Review: San Francisco Symphony’s semi-staged “Peter Grimes”

Posted on: July 3, 2014

In Wednesday’s (7/2) Los Angeles Times, Mark Swed writes, “Over the weekend, the San Francisco Symphony ended a three-week Britten Centennial Celebration with a magnificently mortifying semi-staged Peter Grimes, conducted by Michael Tilson Thomas, alongside a bewitching suite from Britten’s Balinese ballet, ‘Prince of the Pagodas.’ The conditions inside and out of Davies Symphony Hall, as well as the performances, were extraordinary…. For its semi-staging, the San Francisco Symphony created its own effectively claustrophobic space by surrounding the stage with two rough-edged cycloramas behind the orchestra. Misty images of the waves, the sky and the village were projected on them.… Being in the audience felt like sitting inside a ship, looking out at the dreary coast. James Darrah, the director and costume designer, offered a sea of gloomy grays and rough-hewn villagers to complete the picture.… The context of the weekend added more. San Francisco happened to be in both celebration and commemoration mode. Another centenary was being acknowledged—the start of World War I. (Texts by World War I poet Wilfred Owen formed the basis for Britten’s pacifist masterpiece, ‘War’ Requiem.) Plus it was gay pride weekend. It was as if Britten’s battles had been won.”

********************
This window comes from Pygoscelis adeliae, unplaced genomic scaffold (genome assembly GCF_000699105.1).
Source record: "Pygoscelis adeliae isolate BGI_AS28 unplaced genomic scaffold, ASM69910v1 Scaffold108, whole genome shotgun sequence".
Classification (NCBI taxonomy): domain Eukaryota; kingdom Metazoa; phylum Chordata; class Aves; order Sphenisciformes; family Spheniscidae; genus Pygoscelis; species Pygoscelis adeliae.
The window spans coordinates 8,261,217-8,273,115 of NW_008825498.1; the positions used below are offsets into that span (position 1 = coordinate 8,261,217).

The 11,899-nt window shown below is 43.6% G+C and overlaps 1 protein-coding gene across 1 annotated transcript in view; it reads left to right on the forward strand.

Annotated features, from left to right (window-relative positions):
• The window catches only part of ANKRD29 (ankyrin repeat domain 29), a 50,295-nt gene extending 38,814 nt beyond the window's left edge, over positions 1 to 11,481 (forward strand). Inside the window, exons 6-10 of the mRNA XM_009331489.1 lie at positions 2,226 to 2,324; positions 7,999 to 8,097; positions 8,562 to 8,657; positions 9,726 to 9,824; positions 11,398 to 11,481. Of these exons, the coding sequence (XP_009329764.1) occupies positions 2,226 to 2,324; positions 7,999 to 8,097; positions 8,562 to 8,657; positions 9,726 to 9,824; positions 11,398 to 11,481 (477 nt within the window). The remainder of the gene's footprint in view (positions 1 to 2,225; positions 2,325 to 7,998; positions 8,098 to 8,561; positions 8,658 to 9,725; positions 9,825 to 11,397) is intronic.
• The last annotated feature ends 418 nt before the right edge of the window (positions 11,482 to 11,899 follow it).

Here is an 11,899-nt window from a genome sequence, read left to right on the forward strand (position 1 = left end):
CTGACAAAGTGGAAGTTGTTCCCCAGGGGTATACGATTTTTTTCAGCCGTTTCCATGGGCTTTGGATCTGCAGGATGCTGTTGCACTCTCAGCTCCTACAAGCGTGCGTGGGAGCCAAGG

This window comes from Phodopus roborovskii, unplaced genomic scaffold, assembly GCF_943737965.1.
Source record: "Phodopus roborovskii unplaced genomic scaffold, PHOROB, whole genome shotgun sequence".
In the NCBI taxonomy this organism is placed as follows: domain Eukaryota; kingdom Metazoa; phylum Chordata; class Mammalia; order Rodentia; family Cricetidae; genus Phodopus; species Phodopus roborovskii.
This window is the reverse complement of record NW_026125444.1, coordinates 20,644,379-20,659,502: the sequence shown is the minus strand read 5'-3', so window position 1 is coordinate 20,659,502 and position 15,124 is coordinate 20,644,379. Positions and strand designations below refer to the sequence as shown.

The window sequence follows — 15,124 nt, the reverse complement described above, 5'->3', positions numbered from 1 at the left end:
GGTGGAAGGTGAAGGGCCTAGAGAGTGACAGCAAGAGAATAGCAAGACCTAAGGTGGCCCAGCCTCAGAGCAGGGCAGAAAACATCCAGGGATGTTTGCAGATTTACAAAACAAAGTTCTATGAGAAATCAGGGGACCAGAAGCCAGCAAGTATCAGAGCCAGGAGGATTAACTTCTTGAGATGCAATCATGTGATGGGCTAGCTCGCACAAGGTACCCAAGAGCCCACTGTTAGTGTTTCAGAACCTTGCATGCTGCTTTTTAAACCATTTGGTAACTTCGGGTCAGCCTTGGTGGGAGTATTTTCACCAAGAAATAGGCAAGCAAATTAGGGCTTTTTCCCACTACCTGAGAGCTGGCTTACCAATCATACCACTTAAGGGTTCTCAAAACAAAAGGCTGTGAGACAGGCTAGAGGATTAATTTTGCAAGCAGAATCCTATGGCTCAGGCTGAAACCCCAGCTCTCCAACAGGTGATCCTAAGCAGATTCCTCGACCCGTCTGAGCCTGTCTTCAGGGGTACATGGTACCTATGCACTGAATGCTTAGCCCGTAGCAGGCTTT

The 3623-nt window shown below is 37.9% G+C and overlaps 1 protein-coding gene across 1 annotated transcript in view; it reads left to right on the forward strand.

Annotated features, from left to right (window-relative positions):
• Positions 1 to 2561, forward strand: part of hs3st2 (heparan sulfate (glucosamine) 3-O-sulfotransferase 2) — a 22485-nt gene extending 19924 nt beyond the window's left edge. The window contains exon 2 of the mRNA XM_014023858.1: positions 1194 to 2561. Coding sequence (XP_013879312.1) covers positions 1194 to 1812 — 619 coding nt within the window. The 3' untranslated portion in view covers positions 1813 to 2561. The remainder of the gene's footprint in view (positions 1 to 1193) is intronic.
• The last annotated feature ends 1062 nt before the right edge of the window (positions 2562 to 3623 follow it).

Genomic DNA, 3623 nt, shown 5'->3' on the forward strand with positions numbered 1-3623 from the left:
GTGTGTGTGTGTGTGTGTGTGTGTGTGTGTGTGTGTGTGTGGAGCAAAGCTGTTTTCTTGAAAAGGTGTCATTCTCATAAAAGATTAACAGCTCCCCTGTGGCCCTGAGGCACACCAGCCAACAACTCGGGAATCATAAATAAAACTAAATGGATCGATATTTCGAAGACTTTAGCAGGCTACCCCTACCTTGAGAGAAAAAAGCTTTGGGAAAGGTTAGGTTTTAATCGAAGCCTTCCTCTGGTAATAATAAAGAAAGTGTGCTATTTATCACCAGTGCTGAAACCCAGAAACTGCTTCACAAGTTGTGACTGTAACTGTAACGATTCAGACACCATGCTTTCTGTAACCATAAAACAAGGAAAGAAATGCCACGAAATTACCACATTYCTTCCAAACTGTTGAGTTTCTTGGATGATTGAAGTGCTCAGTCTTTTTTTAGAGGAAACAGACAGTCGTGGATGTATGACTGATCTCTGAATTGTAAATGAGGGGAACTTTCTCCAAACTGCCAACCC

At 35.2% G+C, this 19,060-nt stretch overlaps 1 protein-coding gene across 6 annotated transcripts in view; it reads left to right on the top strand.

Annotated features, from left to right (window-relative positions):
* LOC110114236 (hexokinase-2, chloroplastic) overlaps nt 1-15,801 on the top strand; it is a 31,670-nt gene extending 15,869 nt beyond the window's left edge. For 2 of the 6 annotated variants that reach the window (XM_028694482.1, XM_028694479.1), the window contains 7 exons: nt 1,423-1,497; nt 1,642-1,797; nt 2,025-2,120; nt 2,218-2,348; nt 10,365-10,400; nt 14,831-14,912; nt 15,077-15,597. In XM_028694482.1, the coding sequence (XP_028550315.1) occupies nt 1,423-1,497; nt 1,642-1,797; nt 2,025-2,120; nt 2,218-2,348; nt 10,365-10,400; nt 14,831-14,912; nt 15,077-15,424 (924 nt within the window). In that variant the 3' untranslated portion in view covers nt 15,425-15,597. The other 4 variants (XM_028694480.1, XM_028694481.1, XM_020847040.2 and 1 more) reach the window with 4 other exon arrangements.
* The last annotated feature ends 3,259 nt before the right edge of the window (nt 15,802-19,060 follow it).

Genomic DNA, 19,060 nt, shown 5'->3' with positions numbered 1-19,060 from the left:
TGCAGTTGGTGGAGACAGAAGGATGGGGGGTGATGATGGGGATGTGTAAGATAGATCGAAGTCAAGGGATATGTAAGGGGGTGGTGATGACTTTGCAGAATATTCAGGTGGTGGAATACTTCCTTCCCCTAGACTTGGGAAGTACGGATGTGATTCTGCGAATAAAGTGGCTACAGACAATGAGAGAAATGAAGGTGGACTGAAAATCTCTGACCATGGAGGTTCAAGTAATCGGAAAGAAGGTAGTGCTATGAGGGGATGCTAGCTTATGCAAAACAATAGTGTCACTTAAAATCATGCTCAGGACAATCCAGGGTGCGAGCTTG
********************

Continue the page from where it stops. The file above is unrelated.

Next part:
Posted July 3, 2014